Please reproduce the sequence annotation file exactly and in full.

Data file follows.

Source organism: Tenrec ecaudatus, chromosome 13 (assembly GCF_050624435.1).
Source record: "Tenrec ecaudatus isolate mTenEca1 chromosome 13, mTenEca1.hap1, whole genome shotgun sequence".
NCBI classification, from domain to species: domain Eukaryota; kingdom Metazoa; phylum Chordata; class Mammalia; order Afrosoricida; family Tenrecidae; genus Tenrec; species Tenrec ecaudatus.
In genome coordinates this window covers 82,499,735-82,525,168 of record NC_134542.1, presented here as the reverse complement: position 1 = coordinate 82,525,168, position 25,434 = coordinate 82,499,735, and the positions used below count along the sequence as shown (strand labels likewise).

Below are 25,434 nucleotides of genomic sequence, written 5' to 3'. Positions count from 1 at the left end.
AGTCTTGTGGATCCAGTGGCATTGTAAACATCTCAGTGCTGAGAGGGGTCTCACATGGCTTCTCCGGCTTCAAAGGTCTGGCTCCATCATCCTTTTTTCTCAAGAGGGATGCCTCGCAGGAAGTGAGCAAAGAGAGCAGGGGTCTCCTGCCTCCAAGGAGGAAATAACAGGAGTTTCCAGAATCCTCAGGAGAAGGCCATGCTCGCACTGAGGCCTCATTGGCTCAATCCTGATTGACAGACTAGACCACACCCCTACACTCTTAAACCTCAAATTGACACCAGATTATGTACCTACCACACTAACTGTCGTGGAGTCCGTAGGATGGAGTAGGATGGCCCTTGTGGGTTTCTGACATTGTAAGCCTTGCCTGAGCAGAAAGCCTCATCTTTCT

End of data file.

Source organism: Tenrec ecaudatus, chromosome 13 (assembly GCF_050624435.1).
Source record: "Tenrec ecaudatus isolate mTenEca1 chromosome 13, mTenEca1.hap1, whole genome shotgun sequence".
NCBI classification, from domain to species: domain Eukaryota; kingdom Metazoa; phylum Chordata; class Mammalia; order Afrosoricida; family Tenrecidae; genus Tenrec; species Tenrec ecaudatus.
In genome coordinates this window covers 82,499,735-82,525,168 of record NC_134542.1, presented here as the reverse complement: position 1 = coordinate 82,525,168, position 25,434 = coordinate 82,499,735, and the positions used below count along the sequence as shown (strand labels likewise).

Below are 25,434 nucleotides of genomic sequence, written 5' to 3'. Positions count from 1 at the left end.
AGTCTTGTGGATCCAGTGGCATTGTAAACATCTCAGTGCTGAGAGGGGTCTCACATGGCTTCTCCGGCTTCAAAGGTCTGGCTCCATCATCCTTTTTTCTCAAGAGGGATGCCTCGCAGGAAGTGAGCAAAGAGAGCAGGGGTCTCCTGCCTCCAAGGAGGAAATAACAGGAGTTTCCAGAATCCTCAGGAGAAGGCCATGCTCGCACTGAGGCCTCATTGGCTCAATCCTGATTGACAGACTAGACCACACCCCTACACTCTTAAACCTCAAATTGACACCAGATTATGTACCTACCACACTAACTGTCGTGGAGTCCGTAGGATGGAGTAGGATGGCCCTTGTGGGTTTCTGACATTGTAAGCCTTGCCTGAGCAGAAAGCCTCATCTTTCT